My Sophomore Year at UC Berkeley

UC Berkeley in the spring

A month ago, I completed my second year at Berkeley, and now that I've had some time to think about what I accomplished, I couldn't be more proud of myself. This year brought about new challenges and exciting opportunities for academic growth and personal development. From engaging in entirely new communities of people to delving deeper into mathematics and computer science, this year was a whirlwind of learning and unforgettable experiences. In this blog post, I will share my experiences of the last year as well as my academic journey through the fall and spring semesters, highlighting my courses, professors, and projects.

Cooperative Housing

Northside Life

Street view on Euclid Ave.
Street view on Euclid Ave.

Last year, I lived on Southside in the dorms. Southside is known as the busier side, with more places open later at night, places to eat, etc. whereas Northside is typically more quiet and relaxed. Having experienced both, I feel that I prefer living on Northside, especially considering the fact that its much closer to many of my classes.

Last year, I had to walk roughly 10 minutes to get to the computer science buildings, as they are located on the northern part of campus, but this year I only needed 1-2 minutes to get to my classes. My housing could not have been in a better location for this. Additionally, just down the street from where I lived, there is a huge variety of places to eat. The only downside is that most places close much earlier than I'd prefer.

Another huge plus is that my house is much closer to the libraries on campus. This must have influenced me to go more often because I spent significantly more time in the library this past year as compared to my first year.

New Community

In the Berkeley Student Cooperative (BSC) organization, there are houses and apartments. I lived in one of the smaller houses, along with about 25 other people. At this house, I made many new friends and memories. I feel very fortunate to have been able to live in this situation, and am excited to continue living there in the future!

For the first semester, I was elected as the house's social manager by my peers. My responsibilities included organizing events, maintaining a safe environment at social gatherings, and fostering a friendly community. Some of the events included pumpkin carving, trivia night, secret Santa, room-to-room, and a Snackpass lunch party. Besides the events, I found that I bonded a lot with others during dinner or when I went with them to the library. Although I was initially nervous to live with a whole new group of people, my fears were quickly dispelled when I realized that my housemates would become some of my closest friends.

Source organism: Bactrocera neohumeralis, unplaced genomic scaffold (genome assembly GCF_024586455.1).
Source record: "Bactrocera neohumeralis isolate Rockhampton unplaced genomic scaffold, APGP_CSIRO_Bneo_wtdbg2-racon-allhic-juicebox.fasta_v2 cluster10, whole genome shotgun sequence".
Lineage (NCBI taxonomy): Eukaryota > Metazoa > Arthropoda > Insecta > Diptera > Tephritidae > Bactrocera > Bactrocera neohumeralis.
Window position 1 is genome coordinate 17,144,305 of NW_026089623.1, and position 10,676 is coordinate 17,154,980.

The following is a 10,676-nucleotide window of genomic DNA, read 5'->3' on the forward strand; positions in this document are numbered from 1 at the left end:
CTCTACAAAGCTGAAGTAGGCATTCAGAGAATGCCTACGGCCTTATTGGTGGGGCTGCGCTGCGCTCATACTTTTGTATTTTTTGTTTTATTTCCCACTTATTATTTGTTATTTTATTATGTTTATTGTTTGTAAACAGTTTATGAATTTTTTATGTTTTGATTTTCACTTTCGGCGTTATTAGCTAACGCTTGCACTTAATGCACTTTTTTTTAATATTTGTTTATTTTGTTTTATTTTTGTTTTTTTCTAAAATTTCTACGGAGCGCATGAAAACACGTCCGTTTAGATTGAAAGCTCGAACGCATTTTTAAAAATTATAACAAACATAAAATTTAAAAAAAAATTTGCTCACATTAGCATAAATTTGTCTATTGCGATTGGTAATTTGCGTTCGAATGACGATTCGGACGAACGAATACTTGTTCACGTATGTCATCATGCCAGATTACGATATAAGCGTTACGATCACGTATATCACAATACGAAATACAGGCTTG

Although I didn't run for social manager in the second semester, I found myself increasingly invested in the coop community. I spent more time with my new friends studying together in the library, hanging out after dinner, and playing board games in the lobby, among other things. I started an intramural sports soccer team for the house, worked on a research project with a housemate, and even volunteered to play music for a BSC block party charity event.

Saxophonist / DJ who performed ahead of us at the BSC Block party

All of the friends, opportunities, and experiences I have had from this new coop community have been a tremendous influence on my life. My year would have been drastically different if not for this amazing living situation, and for that, I am extremely grateful.


A part of living in the coop system is completing your workshift so that rent can be cheaper. In the houses, each resident is required to complete 5 hours of workshift each week. These hours can be accumulated through various tasks such as mopping, vacuuming, washing pots/dishes, cooking, or through managerial positions.

In the Fall, I accumulated my hours with the following:

  • Social Manager (2 hours)
  • Cookshift (2 hours)
  • Pots & Pans (1 hour)

In the Spring, I accumulated my hours with the following:

  • 2 Cookshifts (4 hours)
  • Pots & Pans (1 hour)

This meant that throughout the year, I was cooking food for 25 people 1-2 times a week. Above are some pictures of some of the meals I made. I'm really glad I decided to do cookshift, as I learned a lot about cooking, and I got to make the executive decisions on what food to eat on certain days of the week! Although there were a couple weeks that had stressful shifts, I have a lot of good memories of some very tasty food.

In addition to 5 hours per week, there is also a small amount of hours required each semester for house habitability improvement, bathroom cleaning, and kitchen cleaning. A highlight of these for me was in the first semester when I assembled another shelf to store people's snacks on. Before this shelf, there was very limited space, so it felt good to contribute positively to that problem. Also, it meant that I had space to store my own snacks during the second semester!

The shelf that I built for habitability hours
The shelf that I built for habitability hours

UC Jazz

Last year, I joined UC Jazz, and it was an amazing experience. It was an easy decision to stay in the program, and I can easily say that I had another great year. Once again, I had the privilege of playing in both a combo and a trio.


This year, I worked with a different combo led by Dann Zinn. He was an amazing instructor that I feel really elevated my playing. I also got to play with a new drummer, pianist, alto saxophonist, and trombonist. They each had their own unique playing styles that were always a joy to work with.

I also wrote some music for my combo to perform. I have a lot of experience writing music from back in high school, but during last year, I didn't write nearly as much music. It was nice to get back into composing, although I still wish I had more time to do it more.